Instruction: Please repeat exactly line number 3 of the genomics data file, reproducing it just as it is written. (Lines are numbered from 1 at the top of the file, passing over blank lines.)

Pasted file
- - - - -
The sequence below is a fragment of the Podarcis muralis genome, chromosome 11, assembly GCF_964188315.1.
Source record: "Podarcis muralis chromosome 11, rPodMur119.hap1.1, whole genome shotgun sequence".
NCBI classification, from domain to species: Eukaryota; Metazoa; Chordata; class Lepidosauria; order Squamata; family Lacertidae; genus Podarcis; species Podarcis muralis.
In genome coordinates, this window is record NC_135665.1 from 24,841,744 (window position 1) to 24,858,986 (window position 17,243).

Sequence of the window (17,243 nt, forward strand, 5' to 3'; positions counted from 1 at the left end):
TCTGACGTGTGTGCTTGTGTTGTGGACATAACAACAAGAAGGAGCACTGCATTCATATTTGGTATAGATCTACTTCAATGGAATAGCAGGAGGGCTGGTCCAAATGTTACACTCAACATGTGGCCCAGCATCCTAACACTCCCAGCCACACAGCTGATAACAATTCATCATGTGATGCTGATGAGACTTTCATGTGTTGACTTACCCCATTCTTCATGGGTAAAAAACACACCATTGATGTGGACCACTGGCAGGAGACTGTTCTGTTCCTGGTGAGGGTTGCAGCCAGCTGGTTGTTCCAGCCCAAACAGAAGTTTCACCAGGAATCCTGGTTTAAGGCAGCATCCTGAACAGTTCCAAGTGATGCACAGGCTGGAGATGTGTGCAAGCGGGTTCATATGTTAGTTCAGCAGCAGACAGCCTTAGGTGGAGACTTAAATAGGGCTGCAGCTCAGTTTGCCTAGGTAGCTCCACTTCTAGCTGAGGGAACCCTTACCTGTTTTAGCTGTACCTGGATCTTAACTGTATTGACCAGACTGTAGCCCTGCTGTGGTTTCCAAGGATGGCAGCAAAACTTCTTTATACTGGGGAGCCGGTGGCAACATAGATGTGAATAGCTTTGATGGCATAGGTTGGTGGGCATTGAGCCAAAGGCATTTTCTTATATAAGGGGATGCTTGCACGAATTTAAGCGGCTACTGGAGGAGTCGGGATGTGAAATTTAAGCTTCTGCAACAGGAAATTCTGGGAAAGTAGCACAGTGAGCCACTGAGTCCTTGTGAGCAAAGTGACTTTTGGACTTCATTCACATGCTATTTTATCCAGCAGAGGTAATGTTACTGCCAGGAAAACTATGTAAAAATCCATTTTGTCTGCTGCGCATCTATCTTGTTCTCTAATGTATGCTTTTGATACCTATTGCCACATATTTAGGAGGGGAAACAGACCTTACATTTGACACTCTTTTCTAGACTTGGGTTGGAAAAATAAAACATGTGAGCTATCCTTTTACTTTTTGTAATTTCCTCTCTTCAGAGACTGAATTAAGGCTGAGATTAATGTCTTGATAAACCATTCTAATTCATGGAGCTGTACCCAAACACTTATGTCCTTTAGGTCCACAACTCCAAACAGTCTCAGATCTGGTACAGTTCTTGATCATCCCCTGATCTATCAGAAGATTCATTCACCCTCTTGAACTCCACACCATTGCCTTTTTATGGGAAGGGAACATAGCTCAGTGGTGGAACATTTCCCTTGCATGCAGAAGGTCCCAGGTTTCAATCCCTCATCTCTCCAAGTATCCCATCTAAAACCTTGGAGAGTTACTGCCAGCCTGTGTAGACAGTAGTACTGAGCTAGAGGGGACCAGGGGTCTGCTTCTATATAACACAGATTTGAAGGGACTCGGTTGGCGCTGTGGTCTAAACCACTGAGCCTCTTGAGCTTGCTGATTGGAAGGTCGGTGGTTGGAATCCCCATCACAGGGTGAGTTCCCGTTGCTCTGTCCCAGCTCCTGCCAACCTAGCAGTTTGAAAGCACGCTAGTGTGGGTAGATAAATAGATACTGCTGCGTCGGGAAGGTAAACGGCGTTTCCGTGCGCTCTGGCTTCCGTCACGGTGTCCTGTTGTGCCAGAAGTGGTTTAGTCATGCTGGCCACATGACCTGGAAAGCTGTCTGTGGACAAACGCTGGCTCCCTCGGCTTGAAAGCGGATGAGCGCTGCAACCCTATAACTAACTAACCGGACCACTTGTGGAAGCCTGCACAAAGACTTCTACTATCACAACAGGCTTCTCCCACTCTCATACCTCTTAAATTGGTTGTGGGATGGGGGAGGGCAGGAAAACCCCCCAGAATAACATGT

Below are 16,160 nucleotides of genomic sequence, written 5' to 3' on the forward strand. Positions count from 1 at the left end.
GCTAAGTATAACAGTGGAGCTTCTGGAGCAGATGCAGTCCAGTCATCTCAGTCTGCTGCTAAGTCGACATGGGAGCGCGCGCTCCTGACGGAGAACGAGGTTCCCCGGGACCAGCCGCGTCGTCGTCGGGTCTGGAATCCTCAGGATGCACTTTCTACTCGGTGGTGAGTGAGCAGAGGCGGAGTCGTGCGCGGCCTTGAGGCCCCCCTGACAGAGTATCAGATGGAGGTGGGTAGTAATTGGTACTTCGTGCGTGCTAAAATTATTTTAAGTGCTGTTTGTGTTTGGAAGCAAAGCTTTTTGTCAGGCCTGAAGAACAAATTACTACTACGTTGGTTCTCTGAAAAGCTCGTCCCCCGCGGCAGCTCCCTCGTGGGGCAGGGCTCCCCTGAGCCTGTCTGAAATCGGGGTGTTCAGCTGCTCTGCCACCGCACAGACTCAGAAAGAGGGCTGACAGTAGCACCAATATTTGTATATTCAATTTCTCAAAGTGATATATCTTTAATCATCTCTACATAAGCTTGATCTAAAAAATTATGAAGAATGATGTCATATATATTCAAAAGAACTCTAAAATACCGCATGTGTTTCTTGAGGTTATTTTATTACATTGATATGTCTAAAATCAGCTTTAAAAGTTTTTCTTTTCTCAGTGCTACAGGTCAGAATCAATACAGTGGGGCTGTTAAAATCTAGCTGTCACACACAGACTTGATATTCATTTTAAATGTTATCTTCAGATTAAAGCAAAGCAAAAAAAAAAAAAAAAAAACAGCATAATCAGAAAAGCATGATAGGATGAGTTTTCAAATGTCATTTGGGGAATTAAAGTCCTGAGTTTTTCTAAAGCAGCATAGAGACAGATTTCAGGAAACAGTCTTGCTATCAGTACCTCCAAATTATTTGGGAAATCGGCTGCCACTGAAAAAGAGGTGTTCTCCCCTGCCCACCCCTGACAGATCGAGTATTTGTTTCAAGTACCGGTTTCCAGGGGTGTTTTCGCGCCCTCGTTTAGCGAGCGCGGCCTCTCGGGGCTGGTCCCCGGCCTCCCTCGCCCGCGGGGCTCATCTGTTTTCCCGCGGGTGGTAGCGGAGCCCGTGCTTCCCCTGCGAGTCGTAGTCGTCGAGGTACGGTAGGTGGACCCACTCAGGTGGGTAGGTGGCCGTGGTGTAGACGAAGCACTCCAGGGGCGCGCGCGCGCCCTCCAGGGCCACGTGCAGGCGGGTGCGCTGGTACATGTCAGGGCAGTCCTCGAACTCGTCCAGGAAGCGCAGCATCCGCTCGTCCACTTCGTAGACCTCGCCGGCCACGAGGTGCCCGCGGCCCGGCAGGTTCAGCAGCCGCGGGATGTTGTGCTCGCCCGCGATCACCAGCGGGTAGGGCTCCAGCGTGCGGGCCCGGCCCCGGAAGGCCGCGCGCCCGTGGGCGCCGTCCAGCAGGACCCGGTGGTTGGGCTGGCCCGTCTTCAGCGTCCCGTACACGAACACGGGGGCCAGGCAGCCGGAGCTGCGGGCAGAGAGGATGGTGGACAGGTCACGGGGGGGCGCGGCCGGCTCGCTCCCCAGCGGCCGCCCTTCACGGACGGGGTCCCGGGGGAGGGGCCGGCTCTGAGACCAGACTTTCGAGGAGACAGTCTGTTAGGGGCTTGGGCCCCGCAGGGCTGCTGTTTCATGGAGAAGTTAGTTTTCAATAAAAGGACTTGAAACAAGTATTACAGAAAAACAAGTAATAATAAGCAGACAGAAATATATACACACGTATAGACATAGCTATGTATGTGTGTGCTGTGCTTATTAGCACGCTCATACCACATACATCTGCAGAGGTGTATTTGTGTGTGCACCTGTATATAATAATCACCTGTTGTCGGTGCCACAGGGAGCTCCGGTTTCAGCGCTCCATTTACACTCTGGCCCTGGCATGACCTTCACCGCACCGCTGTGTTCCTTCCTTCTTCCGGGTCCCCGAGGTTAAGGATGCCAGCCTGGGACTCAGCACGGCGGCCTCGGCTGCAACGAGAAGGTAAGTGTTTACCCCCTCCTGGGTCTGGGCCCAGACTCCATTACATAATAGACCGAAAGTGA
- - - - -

NCBI classification, from domain to species: Eukaryota; Metazoa; Chordata; class Lepidosauria; order Squamata; family Lacertidae; genus Podarcis; species Podarcis muralis.